The U.S. dollar (USD) is one of the most valuable currencies in the world. The euro is the main rival of the U.S. dollar in international markets. It was worth slightly more in 2020. That has not always been the case, with the euro-to-dollar rate fluctuating over the years.

In general, more valuable currencies tend to be stronger. That’s because weak currencies lose value in the long run. However, some strong currencies, such as the Japanese yen (JPY), are less valuable because of the effect of inflation that occurred decades ago.

The exchange rates below are current as of May 2022.

  1. Euro: 1 EUR = 1.07 USD
    As of May 2022, the euro (EUR) to U.S. dollar (USD) exchange rate was about 1 euro for $1.07. The U.S. dollar generally strengthened against the euro in 2020 and 2021. This strength makes European imports relatively less expensive in the U.S.

A weak currency is not always bad because it can help boost American exports. The European Central Bank (ECB), which sets monetary policy for the eurozone, has more independence from national governments than other central banks because it oversees the entire continent’s monetary policy.

That independence helps keep the euro strong. However, it also contributed to the European sovereign debt crisis. During that time, some countries (such as Greece and Italy) found it difficult to enact specific policies (such as printing more money) to help stimulate their economies.

  1. Cayman Islands Dollar: 1 KYD = 1.21 USD
    The Cayman Islands dollar (KYD) was set via a fixed peg at 1.20 USD back in the 1970s. That may seem like an easy way to make a currency worth more than the U.S. dollar, but it’s not necessarily so.

A currency peg can be difficult to maintain when local economic conditions are poor and the U.S. is raising interest rates. The country’s status as a tax haven helps to support the value of the Cayman Islands dollar.

  1. British Pound: 1 GBP = 1.25 USD
    Bank of England (BOE) policymakers generally have kept pace with developments in other countries over the past several decades. They’ve kept the pound more valuable than the U.S. dollar.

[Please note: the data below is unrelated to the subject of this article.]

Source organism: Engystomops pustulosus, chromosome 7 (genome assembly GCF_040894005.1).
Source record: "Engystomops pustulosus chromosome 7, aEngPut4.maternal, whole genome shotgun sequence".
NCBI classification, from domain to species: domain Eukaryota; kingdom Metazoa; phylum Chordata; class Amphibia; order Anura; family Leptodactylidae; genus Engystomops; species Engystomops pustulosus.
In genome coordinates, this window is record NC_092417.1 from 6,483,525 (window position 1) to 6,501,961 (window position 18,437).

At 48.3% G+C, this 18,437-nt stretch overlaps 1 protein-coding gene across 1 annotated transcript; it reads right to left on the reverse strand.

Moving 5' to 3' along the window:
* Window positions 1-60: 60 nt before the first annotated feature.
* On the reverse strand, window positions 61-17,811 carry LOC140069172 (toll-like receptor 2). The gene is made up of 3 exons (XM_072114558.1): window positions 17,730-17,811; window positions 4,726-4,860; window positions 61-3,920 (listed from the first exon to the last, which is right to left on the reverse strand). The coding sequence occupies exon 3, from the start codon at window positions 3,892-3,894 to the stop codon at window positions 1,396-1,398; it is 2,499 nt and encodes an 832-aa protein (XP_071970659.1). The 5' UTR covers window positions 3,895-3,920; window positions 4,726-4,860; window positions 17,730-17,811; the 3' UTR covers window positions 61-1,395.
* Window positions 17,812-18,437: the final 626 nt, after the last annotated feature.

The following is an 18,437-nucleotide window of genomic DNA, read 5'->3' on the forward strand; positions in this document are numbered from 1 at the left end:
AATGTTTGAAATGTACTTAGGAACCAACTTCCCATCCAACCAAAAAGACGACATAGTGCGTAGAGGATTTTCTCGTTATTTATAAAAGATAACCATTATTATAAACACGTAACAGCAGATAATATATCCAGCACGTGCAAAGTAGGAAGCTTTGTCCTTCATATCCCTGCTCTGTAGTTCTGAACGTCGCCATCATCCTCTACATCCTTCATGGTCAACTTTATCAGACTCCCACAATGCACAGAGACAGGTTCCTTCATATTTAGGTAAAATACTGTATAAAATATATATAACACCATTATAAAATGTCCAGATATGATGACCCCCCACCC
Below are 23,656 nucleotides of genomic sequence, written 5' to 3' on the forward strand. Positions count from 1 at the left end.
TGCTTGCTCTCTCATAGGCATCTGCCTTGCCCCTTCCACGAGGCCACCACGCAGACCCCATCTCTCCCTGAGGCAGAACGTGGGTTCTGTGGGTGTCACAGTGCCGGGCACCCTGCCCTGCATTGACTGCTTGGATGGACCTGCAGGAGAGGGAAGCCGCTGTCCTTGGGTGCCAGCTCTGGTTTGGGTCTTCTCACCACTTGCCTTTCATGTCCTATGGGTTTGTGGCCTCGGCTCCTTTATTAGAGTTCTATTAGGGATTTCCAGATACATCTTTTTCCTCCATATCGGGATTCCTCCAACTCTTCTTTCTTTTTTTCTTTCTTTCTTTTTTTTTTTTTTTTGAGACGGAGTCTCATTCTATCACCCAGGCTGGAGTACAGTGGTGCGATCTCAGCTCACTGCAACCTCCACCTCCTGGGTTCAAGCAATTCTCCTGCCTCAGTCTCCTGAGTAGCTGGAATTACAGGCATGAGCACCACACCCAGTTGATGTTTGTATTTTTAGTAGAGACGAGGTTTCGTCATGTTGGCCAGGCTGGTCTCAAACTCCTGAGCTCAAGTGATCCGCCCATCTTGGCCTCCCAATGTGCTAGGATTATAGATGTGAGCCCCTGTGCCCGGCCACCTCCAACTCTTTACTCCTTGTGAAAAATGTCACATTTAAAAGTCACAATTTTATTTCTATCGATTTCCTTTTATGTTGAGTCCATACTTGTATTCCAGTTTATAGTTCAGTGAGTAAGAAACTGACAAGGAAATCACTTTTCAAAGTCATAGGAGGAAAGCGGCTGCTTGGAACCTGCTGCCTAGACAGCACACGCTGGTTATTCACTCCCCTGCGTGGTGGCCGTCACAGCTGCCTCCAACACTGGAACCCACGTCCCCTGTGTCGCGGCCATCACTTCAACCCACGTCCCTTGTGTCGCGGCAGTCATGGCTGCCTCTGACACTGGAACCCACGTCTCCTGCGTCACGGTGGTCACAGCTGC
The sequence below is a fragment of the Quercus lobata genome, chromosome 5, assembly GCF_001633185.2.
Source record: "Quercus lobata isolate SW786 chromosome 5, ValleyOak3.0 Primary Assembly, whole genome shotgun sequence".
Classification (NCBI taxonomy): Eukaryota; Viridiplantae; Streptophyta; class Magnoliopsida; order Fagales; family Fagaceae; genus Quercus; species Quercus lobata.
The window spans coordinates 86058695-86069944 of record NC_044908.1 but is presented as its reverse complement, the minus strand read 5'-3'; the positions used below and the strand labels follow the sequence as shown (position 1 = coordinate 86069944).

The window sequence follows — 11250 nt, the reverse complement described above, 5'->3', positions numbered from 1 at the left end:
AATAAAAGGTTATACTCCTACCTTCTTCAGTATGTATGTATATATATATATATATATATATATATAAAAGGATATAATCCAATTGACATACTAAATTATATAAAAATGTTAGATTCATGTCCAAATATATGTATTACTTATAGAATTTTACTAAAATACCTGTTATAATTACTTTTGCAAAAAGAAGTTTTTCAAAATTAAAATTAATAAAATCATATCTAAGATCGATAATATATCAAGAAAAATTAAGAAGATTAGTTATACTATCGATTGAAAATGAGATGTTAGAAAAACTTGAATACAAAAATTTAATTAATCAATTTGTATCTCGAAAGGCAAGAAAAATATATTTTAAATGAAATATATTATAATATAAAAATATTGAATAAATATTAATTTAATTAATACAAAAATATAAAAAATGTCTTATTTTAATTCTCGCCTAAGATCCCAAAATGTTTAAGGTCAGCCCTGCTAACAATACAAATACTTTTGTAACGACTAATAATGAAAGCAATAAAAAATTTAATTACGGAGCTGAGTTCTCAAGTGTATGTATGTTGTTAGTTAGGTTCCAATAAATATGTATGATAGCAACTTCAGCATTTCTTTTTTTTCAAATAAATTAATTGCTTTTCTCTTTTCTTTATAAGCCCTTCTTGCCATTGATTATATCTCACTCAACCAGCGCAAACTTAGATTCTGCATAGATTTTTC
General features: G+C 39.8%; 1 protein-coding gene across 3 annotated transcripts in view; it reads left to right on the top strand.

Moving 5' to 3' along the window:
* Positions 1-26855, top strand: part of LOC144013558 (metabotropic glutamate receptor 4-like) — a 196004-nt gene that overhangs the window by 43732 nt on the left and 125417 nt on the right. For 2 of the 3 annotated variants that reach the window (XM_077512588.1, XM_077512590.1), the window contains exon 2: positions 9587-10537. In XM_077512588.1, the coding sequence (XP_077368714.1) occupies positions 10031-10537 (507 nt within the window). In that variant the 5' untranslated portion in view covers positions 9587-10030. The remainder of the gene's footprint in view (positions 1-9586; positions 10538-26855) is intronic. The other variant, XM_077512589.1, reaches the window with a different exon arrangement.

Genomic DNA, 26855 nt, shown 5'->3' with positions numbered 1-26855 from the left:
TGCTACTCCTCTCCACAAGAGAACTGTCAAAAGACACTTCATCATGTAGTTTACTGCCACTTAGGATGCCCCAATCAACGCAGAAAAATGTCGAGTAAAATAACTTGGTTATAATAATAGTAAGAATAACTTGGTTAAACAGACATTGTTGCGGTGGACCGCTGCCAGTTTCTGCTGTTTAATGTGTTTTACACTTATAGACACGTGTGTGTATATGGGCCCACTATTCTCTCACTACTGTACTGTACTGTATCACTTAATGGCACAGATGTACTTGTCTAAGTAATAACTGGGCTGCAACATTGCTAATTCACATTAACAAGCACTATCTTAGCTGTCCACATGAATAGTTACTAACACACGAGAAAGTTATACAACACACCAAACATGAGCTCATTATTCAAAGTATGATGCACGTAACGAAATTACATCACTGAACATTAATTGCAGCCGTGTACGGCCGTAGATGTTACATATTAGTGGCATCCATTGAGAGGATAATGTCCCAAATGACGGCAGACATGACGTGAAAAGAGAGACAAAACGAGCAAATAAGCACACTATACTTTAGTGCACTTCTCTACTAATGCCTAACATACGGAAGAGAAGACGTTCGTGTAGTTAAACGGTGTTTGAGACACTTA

The British pound (GBP) was historically worth more than the U.S. dollar. However, it declined against the USD during much of the 20th century. This decline reversed during the 1980s, and the British pound regained its old advantage over the U.S. dollar.

  1. Jordanian Dinar: 1 JOD = 1.41 USD
    Like the Cayman Islands Dollar, the Jordanian Dinar (JOD) has been pegged to the U.S. dollar at a higher value. The hope was that a stable rate of exchange would help to attract U.S. investment to Jordan.

It is crucial to remember that any country can peg its currency to the dollar at any value. However, the currency must keep its value relative to the U.S. dollar to maintain that peg. Jordan successfully did that during the first two decades of the 21st century.

  1. Omani Rial: 1 OMR = 2.60 USD
    Oman is yet another country that pegged its currency to the U.S. dollar at a fixed exchange rate (1 OMR to 2.60 USD). The Omani rial (OMR) has maintained its value against the dollar due to Oman’s oil production and its historically tight monetary policy and financial restrictions.

Omani policymakers have generally restricted the money supply to protect the country against war and conflict in the Middle East. That has impacted the country’s inflation rate. In addition, lending practices in Oman tend to favor risk-averse companies and business ventures.